I have written another post that explains how to sync with your Google Calendar.

The Calendar content provider

To use the Calendar content provider you need to declare the necessary permissions within your manifest file first:


<uses-permission
android:name="android.permission.READ_CALENDAR"/>
<uses-permission
android:name="android.permission.WRITE_CALENDAR"/>

Keep in mind that the Calendar is part of the official API only from Ice Cream Sandwich onwards. The constants, defined in CalendarContract and its many inner classes are not available prior to API version 14. All code samples shown here need an API-level of 14 or higher as build target and the value for the android:minSdkVersion attribute of the <uses-sdk> element in the manifest file.

The content provider itself probably is available on older versions – though you cannot rely on this. For more on this see the section Calendar-usage before Ice Cream Sandwich.

Accessing calendars

If your app doesn’t act as a sync adapter chances are that you never have to deal with the calendars itself. Other than query for the correct id that is. The thing you are most likely to do is add, delete or change events. But for this you need to know to which calendar to add the event.

So let’s start by reading all calendars that are available on a device:


String[] projection =
new String[]{
Calendars._ID,
Calendars.NAME,
Calendars.ACCOUNT_NAME,
Calendars.ACCOUNT_TYPE};
Cursor calCursor =
getContentResolver().
query(Calendars.CONTENT_URI,
projection,
Calendars.VISIBLE + " = 1",
null,
Calendars._ID + " ASC");
if (calCursor.moveToFirst()) {
do {
long id = calCursor.getLong(0);
String displayName = calCursor.getString(1);
// …
} while (calCursor.moveToNext());
}

Of course you can also change calendars using the content provider. But here it starts getting tricky. That’s because apart from reading data, the access to calendars is limited. Sync adapters can do pretty much anything with calendars they own, but normal apps cannot do much at all. Of course they cannot delete calendars, but they also cannot create calendars. They only can change some trivial values like the name of the calendar.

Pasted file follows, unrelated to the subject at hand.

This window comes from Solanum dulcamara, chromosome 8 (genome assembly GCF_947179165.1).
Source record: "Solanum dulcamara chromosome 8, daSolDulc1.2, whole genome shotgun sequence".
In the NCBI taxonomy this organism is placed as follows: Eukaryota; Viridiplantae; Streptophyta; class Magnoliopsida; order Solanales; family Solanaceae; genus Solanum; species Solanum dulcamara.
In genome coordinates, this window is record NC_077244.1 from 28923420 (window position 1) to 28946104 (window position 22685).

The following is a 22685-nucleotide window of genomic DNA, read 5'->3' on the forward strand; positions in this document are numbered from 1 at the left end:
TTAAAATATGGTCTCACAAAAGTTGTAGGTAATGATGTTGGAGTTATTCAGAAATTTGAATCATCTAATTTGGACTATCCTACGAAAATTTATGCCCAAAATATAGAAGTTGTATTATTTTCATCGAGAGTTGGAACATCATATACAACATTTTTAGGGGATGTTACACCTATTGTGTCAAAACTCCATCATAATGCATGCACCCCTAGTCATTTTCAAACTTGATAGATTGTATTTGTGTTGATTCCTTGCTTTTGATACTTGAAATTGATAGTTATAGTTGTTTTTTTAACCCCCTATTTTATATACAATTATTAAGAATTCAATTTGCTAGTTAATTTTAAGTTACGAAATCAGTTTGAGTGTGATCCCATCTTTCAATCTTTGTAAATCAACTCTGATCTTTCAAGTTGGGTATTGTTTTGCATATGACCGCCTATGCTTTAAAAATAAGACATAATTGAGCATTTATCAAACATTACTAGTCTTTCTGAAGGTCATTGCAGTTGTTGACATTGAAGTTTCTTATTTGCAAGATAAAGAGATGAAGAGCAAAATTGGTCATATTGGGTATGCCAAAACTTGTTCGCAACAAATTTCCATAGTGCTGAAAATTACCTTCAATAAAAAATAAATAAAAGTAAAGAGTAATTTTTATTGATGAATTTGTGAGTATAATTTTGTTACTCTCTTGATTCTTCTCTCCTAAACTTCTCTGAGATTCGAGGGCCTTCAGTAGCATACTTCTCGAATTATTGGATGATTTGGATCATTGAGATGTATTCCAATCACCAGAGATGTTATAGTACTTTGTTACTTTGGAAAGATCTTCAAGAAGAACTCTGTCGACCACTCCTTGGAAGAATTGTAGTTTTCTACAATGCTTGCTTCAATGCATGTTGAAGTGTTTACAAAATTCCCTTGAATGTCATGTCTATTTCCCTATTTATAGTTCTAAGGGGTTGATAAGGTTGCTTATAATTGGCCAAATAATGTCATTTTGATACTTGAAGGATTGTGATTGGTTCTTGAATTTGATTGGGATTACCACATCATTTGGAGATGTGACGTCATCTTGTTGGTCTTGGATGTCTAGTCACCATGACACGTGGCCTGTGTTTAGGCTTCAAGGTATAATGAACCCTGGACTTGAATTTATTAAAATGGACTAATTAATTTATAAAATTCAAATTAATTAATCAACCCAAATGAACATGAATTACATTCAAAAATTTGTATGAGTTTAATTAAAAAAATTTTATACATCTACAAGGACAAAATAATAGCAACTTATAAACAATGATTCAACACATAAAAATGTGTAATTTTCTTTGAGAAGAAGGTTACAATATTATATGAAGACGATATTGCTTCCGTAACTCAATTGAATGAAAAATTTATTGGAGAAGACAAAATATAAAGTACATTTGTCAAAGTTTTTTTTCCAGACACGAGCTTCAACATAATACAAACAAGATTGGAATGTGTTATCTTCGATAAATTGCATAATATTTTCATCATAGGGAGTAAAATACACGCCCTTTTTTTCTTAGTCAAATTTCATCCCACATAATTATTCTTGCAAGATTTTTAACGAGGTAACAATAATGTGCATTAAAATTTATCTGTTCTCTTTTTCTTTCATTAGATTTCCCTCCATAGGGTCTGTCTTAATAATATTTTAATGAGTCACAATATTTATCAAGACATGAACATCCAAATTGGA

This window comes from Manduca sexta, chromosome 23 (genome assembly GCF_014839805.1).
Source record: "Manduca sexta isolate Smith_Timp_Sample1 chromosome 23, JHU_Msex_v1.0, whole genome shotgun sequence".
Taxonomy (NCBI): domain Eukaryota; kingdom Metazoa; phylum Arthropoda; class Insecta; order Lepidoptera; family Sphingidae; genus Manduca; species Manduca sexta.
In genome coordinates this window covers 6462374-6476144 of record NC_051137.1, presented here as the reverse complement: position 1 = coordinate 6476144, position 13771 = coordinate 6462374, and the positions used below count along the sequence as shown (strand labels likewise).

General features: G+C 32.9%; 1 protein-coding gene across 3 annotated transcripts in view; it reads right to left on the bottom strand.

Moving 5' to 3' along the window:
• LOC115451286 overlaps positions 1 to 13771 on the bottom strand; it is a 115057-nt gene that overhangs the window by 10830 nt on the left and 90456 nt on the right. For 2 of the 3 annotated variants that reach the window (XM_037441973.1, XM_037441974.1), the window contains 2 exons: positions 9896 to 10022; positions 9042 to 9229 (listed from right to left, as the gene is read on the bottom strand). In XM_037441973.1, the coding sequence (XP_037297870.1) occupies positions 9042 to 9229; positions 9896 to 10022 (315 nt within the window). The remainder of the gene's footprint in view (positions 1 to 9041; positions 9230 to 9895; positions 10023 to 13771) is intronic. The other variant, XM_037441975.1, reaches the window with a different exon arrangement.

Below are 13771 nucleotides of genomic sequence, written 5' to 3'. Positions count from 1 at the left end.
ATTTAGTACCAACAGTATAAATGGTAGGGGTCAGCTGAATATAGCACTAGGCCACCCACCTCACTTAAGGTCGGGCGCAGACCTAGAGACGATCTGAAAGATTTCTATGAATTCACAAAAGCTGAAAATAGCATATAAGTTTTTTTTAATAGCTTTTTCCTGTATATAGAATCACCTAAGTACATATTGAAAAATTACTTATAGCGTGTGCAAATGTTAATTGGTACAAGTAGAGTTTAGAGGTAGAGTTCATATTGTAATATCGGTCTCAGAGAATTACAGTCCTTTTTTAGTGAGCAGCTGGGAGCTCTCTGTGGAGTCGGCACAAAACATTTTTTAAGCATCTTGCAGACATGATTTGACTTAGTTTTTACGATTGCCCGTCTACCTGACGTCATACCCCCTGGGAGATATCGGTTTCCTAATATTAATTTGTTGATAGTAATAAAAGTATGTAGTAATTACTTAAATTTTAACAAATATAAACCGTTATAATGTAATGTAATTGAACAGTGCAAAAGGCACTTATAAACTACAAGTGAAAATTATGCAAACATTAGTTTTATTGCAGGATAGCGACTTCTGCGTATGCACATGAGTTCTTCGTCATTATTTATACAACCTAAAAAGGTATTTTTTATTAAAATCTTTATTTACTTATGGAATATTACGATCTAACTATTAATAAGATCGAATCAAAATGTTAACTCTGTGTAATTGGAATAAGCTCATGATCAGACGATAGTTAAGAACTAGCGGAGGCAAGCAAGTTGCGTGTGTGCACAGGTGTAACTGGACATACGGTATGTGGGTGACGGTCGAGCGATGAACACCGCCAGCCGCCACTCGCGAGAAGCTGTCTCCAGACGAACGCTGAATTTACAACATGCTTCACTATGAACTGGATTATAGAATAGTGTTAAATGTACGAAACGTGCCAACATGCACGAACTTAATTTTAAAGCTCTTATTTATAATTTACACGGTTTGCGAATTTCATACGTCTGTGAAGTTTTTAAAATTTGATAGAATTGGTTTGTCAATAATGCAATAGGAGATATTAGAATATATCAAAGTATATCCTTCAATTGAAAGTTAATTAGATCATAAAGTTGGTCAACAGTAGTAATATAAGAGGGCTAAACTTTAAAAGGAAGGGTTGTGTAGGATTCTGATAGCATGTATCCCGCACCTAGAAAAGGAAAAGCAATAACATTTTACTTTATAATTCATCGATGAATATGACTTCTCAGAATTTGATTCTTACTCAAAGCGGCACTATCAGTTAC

There is one exception to this rule: You can create local calendars that do not get synced. So the following code shows how to create a local calendar which you will use later on for manipulating events:


ContentValues values = new ContentValues();
values.put(
Calendars.ACCOUNT_NAME,
MY_ACCOUNT_NAME);
values.put(
Calendars.ACCOUNT_TYPE,
CalendarContract.ACCOUNT_TYPE_LOCAL);
values.put(
Calendars.NAME,
"GrokkingAndroid Calendar");
values.put(
Calendars.CALENDAR_DISPLAY_NAME,
"GrokkingAndroid Calendar");
values.put(
Calendars.CALENDAR_COLOR,
0xffff0000);
values.put(
Calendars.CALENDAR_ACCESS_LEVEL,
Calendars.CAL_ACCESS_OWNER);
values.put(
Calendars.OWNER_ACCOUNT,
"some.account@googlemail.com");
values.put(
Calendars.CALENDAR_TIME_ZONE,
"Europe/Berlin");
values.put(
Calendars.SYNC_EVENTS,
1);
Uri.Builder builder =
CalendarContract.Calendars.CONTENT_URI.buildUpon();
builder.appendQueryParameter(
Calendars.ACCOUNT_NAME,
"com.grokkingandroid");
builder.appendQueryParameter(
Calendars.ACCOUNT_TYPE,
CalendarContract.ACCOUNT_TYPE_LOCAL);
builder.appendQueryParameter(
CalendarContract.CALLER_IS_SYNCADAPTER,
"true");
Uri uri =
getContentResolver().insert(builder.build(), values);

Now this code needs some explaining. First of all I create a ContentValues object that represents the values we want to add. This is the normal way to add data to a content provider. Here I add a name, the color for displaying this calendar’s data, the account it belongs to and its access rights. I also add a default time zone.